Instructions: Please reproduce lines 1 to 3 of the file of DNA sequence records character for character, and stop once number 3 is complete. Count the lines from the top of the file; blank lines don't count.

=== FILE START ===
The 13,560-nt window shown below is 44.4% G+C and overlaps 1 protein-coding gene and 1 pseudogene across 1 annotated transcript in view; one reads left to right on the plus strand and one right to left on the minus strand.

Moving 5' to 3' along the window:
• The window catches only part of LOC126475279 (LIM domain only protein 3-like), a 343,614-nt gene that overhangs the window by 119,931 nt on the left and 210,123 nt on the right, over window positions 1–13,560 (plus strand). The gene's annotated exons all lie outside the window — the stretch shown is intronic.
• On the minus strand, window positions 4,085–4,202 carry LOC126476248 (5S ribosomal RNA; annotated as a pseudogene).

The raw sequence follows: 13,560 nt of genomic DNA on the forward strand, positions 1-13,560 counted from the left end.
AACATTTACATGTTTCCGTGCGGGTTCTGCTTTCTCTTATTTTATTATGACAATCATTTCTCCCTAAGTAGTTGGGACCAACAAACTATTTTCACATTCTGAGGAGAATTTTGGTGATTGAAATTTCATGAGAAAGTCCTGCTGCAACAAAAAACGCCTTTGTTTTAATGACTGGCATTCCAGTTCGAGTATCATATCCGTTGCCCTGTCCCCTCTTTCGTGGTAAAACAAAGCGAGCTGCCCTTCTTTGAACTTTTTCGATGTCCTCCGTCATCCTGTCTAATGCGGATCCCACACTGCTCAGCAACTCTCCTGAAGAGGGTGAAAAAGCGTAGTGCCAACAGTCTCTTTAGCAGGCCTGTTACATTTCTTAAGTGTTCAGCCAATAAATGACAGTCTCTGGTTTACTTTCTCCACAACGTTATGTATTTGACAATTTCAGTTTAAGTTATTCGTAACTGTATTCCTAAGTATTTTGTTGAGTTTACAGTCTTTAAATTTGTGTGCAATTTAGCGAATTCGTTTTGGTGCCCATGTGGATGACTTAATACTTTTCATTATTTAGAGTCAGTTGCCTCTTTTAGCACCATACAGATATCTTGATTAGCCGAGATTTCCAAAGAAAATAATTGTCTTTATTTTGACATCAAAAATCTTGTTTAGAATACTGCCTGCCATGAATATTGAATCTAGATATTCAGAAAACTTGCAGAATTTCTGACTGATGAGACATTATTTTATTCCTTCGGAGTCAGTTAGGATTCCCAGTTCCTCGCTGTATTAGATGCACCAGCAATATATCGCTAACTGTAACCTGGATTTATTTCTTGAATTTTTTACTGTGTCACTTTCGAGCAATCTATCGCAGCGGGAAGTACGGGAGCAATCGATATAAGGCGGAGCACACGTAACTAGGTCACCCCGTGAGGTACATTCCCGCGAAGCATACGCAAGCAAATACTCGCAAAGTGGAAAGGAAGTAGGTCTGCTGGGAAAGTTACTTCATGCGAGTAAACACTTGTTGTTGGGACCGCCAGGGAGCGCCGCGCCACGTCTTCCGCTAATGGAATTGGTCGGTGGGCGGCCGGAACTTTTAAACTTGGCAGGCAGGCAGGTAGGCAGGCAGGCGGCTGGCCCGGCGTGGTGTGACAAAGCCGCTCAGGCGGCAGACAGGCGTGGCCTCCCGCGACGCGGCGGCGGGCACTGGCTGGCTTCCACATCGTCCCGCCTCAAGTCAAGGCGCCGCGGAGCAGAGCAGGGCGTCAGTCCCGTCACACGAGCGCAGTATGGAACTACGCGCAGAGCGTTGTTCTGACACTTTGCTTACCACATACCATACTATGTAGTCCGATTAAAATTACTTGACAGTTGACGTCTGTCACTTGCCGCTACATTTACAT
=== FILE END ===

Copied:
The 13,560-nt window shown below is 44.4% G+C and overlaps 1 protein-coding gene and 1 pseudogene across 1 annotated transcript in view; one reads left to right on the plus strand and one right to left on the minus strand.

Moving 5' to 3' along the window:
• The window catches only part of LOC126475279 (LIM domain only protein 3-like), a 343,614-nt gene that overhangs the window by 119,931 nt on the left and 210,123 nt on the right, over window positions 1–13,560 (plus strand). The gene's annotated exons all lie outside the window — the stretch shown is intronic.